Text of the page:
Impact of Covid-19 on K-12 Education

Education Technology Insights | Wednesday, April 20, 2022

Accurate assessment of the depth and scope of incomplete learning will enable districts and states to effectively assist students in catching up on missing learning and going forward successfully after the pandemic.

Fremont, CA; As the most tumultuous school years come to a close, it's time to assess the pandemic's impact on student learning and well-being. Even though the 2020–21 academic year concluded on a bright note—with increased immunization rates, outdoor in-person graduations, and 98 percent of kids having access to at least some in-person learning—it was, on the whole, one of the most stressful for educators and students.

The pandemic had a substantial impact on K–12 student learning, with kids falling five months behind in math and four months behind in reading by the conclusion of the school year. The pandemic expanded already-existing achievement and opportunity gaps, disproportionately affecting historically poor kids. In math, kids in mainly Black schools had six months of incomplete work at the end of the year, while students in low-income schools had seven. High school dropout rates have increased, and high school seniors, particularly those from low-income families, are less likely to pursue higher education. The crisis influenced students' academics as well as their overall health and well-being, with more than 35 percent of parents being concerned about their children's mental health.

The pandemic's aftermath threatens to dampen this generation's prospects and limit their options far into adulthood. The repercussions may jeopardize their chances of attending college and, eventually, obtaining a satisfying profession that allows them to sustain a family. Because of the pandemic's influence on their schooling, today's students may earn substantially less during their lives unless actions are taken to rectify incomplete learning. As this generation enters the workforce, the economic impact on the United States might range from $128 billion to $188 billion each year.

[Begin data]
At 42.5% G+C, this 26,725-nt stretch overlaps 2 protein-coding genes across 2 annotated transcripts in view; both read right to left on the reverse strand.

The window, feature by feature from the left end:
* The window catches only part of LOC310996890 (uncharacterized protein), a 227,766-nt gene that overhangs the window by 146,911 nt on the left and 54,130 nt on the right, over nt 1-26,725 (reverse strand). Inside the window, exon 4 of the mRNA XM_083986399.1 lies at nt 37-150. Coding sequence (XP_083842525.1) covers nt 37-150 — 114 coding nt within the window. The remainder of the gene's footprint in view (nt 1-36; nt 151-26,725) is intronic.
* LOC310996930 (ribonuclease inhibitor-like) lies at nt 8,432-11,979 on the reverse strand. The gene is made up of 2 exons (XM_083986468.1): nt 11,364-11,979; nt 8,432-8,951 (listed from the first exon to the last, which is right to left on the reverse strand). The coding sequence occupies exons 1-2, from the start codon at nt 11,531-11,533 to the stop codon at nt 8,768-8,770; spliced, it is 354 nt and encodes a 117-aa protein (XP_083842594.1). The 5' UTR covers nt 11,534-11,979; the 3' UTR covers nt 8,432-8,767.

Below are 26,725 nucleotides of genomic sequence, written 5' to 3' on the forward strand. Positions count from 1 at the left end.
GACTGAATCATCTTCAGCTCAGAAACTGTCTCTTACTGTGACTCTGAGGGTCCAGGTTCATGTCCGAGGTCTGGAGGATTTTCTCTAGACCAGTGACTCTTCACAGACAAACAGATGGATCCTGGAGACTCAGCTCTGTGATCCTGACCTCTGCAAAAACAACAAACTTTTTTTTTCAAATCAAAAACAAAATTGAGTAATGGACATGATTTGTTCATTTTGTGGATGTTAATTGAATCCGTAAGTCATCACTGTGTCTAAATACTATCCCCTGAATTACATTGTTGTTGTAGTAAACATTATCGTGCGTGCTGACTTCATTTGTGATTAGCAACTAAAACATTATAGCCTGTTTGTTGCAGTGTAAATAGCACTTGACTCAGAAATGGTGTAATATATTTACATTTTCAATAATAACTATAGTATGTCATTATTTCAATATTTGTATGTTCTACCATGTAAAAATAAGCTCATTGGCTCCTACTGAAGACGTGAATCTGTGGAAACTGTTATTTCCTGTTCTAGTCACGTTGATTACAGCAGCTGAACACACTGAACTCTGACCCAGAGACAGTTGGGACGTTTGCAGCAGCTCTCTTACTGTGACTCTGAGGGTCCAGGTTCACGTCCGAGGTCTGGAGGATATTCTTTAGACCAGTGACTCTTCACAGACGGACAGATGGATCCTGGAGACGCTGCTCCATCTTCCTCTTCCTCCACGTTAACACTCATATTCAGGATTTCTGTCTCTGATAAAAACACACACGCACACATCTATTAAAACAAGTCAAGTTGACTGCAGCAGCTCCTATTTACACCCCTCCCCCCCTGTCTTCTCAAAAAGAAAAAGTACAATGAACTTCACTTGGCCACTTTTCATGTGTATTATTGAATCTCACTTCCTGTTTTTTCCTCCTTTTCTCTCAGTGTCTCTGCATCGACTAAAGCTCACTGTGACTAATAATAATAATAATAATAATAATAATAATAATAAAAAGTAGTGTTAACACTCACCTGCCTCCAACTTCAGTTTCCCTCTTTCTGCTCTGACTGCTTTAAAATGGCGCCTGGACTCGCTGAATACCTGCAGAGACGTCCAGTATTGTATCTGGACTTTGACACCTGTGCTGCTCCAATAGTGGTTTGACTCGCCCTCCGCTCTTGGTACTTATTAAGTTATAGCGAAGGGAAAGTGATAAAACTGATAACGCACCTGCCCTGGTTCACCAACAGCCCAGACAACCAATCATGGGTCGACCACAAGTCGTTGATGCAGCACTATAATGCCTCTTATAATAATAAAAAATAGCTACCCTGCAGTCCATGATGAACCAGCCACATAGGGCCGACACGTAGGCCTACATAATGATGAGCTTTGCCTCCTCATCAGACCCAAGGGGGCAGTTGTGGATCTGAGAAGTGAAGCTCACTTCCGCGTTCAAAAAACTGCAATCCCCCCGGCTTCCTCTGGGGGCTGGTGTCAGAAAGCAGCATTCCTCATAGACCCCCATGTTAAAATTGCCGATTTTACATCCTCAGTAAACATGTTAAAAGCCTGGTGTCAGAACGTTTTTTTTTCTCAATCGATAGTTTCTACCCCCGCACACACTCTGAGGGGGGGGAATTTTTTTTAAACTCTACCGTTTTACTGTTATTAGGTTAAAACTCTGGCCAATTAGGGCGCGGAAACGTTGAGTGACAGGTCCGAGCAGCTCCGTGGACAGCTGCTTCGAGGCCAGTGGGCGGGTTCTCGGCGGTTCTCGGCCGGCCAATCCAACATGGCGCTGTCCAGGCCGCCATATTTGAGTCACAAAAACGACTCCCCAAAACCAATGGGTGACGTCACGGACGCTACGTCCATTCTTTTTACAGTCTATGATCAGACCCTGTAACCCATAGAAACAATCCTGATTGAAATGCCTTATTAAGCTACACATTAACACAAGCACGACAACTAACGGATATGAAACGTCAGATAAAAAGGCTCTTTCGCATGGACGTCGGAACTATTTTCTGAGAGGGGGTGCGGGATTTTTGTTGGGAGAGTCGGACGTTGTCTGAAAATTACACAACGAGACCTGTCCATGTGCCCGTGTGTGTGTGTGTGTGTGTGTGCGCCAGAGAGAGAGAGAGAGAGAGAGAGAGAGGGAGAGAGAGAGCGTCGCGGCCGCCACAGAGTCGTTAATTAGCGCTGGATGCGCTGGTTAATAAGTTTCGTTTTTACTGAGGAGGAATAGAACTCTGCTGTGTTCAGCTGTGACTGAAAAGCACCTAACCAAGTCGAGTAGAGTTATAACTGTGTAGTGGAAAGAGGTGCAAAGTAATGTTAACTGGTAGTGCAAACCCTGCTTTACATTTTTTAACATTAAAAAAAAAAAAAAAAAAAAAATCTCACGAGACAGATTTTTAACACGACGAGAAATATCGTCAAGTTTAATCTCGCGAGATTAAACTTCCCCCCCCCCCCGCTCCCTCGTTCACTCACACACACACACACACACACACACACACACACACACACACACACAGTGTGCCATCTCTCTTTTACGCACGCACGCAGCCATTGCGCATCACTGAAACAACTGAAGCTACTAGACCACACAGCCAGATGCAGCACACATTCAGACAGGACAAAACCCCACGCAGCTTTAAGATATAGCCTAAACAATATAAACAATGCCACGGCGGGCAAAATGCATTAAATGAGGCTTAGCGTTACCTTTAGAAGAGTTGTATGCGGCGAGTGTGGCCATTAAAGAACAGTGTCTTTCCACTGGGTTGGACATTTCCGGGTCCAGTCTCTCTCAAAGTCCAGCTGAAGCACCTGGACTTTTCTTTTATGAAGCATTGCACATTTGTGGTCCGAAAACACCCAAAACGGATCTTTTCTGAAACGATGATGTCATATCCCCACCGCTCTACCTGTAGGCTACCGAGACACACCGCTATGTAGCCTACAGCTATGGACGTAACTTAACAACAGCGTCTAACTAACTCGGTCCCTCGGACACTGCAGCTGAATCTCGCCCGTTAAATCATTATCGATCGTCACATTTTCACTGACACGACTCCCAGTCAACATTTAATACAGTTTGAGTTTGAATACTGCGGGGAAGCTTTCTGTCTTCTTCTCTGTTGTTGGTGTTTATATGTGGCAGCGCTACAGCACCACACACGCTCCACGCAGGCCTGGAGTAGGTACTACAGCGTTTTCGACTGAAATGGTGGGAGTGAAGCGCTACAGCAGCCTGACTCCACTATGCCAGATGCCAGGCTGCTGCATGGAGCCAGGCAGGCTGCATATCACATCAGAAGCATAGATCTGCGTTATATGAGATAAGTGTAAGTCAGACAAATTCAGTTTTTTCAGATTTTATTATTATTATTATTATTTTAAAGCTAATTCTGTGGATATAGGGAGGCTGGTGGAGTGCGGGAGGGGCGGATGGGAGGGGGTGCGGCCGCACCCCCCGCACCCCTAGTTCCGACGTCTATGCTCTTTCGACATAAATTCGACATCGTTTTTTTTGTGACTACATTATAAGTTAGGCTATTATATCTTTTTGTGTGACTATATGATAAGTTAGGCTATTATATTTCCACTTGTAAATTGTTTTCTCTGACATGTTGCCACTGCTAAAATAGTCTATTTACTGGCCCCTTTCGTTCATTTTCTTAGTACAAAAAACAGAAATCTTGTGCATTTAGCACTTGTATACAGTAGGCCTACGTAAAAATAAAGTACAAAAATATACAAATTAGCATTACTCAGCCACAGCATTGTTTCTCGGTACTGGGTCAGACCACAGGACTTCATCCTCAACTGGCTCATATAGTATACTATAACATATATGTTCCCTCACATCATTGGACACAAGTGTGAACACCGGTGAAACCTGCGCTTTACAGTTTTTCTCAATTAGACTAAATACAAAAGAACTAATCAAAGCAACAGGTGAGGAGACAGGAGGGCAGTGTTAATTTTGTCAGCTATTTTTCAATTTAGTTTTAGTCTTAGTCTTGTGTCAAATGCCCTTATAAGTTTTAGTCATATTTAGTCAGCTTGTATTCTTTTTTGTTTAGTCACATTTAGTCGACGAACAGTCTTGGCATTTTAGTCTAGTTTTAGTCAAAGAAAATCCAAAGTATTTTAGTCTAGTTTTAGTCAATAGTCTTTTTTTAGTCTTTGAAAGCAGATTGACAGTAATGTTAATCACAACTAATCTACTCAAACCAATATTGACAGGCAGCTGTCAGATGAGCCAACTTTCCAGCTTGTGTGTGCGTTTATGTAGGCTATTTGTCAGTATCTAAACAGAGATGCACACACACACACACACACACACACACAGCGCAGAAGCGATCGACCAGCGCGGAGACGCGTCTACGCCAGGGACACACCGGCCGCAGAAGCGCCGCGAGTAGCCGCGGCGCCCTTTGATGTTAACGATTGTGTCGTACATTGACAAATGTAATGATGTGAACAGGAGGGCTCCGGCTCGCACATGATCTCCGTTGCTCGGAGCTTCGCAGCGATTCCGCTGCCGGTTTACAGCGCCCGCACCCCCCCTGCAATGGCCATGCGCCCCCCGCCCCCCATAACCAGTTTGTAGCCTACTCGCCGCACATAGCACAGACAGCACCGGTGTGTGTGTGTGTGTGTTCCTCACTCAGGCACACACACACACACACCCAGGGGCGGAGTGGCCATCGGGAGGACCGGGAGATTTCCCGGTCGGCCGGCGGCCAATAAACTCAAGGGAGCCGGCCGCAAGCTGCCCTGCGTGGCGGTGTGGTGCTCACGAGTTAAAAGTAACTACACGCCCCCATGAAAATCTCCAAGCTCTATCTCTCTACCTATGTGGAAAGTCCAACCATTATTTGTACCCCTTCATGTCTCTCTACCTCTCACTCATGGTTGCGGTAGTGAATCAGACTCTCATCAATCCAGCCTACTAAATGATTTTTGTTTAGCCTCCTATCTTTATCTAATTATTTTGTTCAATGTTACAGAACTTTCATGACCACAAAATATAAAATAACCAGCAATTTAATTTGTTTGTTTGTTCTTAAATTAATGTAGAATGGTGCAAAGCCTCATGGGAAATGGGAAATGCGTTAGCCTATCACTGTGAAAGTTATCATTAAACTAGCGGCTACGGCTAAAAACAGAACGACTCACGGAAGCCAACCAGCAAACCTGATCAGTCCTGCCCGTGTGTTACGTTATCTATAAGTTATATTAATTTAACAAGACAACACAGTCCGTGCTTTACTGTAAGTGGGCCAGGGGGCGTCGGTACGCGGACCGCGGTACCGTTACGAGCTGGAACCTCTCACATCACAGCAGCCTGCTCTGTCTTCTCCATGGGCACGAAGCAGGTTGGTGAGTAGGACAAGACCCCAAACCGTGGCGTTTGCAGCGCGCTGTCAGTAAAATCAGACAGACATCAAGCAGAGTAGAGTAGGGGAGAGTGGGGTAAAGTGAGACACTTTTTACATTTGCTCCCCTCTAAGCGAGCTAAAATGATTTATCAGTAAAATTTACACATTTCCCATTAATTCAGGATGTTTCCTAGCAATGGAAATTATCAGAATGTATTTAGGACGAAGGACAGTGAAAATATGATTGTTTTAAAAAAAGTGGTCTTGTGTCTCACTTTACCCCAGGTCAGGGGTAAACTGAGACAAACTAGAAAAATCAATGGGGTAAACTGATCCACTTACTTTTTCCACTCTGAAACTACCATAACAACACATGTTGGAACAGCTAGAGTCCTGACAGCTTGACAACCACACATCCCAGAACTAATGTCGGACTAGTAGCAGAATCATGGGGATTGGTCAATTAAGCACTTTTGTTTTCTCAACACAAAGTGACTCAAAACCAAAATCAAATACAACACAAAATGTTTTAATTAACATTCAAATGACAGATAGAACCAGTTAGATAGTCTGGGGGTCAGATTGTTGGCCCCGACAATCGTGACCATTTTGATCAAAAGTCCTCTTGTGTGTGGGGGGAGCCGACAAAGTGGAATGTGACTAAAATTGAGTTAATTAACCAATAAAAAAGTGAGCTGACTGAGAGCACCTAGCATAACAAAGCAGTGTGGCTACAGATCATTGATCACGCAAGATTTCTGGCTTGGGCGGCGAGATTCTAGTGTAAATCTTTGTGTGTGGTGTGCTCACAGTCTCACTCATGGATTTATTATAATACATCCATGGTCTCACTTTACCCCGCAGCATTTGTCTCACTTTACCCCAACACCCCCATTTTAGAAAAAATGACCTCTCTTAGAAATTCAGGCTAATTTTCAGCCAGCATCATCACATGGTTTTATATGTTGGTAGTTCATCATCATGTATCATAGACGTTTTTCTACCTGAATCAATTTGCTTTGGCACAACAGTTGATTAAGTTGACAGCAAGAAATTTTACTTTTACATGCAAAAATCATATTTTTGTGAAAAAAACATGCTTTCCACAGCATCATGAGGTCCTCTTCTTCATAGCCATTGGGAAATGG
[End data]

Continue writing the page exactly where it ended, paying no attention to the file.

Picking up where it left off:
Federal money is available to assist states and districts in responding, but financing is only one component of the solution. Many reform efforts have failed to address the deep-seated problems in educational systems that precede the pandemic. States and districts must play a significant role in channeling that money into long-term programs that improve student outcomes. They may guarantee that evidence-based programs are rigorously implemented while also piloting and tracking the effects of innovative new approaches. Although it is too soon to judge the efficacy of post-pandemic solutions to unfinished learning, the breadth of action is already apparent. Not only must schools be reopened and incomplete learning be recovered, but education institutions must also be reimagined for the long run. It will be vital to adopt a holistic approach to all of these issues, listening to students and parents and implementing programs that fulfill both academic and non-academic needs.

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